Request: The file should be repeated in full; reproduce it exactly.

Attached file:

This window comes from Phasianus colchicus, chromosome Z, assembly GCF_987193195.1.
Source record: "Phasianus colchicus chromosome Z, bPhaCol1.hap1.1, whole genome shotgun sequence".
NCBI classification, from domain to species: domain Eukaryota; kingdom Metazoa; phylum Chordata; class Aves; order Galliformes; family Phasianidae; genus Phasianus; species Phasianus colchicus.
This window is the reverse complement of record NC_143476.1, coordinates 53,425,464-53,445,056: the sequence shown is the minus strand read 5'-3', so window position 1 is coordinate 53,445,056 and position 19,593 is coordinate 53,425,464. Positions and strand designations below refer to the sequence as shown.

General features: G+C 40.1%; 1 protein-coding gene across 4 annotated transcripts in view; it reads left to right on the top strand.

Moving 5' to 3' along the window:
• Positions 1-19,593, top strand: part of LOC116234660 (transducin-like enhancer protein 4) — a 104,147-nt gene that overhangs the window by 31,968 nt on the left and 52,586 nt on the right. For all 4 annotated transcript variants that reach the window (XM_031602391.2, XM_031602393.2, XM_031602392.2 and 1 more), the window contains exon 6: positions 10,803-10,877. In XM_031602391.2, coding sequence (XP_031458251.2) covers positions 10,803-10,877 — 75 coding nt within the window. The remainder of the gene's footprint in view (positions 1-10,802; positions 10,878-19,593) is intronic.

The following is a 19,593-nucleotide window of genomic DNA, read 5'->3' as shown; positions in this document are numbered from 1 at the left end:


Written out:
This window comes from Phasianus colchicus, chromosome Z, assembly GCF_987193195.1.
Source record: "Phasianus colchicus chromosome Z, bPhaCol1.hap1.1, whole genome shotgun sequence".
NCBI classification, from domain to species: domain Eukaryota; kingdom Metazoa; phylum Chordata; class Aves; order Galliformes; family Phasianidae; genus Phasianus; species Phasianus colchicus.
This window is the reverse complement of record NC_143476.1, coordinates 53,425,464-53,445,056: the sequence shown is the minus strand read 5'-3', so window position 1 is coordinate 53,445,056 and position 19,593 is coordinate 53,425,464. Positions and strand designations below refer to the sequence as shown.

General features: G+C 40.1%; 1 protein-coding gene across 4 annotated transcripts in view; it reads left to right on the top strand.

Moving 5' to 3' along the window:
• Positions 1-19,593, top strand: part of LOC116234660 (transducin-like enhancer protein 4) — a 104,147-nt gene that overhangs the window by 31,968 nt on the left and 52,586 nt on the right. For all 4 annotated transcript variants that reach the window (XM_031602391.2, XM_031602393.2, XM_031602392.2 and 1 more), the window contains exon 6: positions 10,803-10,877. In XM_031602391.2, coding sequence (XP_031458251.2) covers positions 10,803-10,877 — 75 coding nt within the window. The remainder of the gene's footprint in view (positions 1-10,802; positions 10,878-19,593) is intronic.

The following is a 19,593-nucleotide window of genomic DNA, read 5'->3' as shown; positions in this document are numbered from 1 at the left end: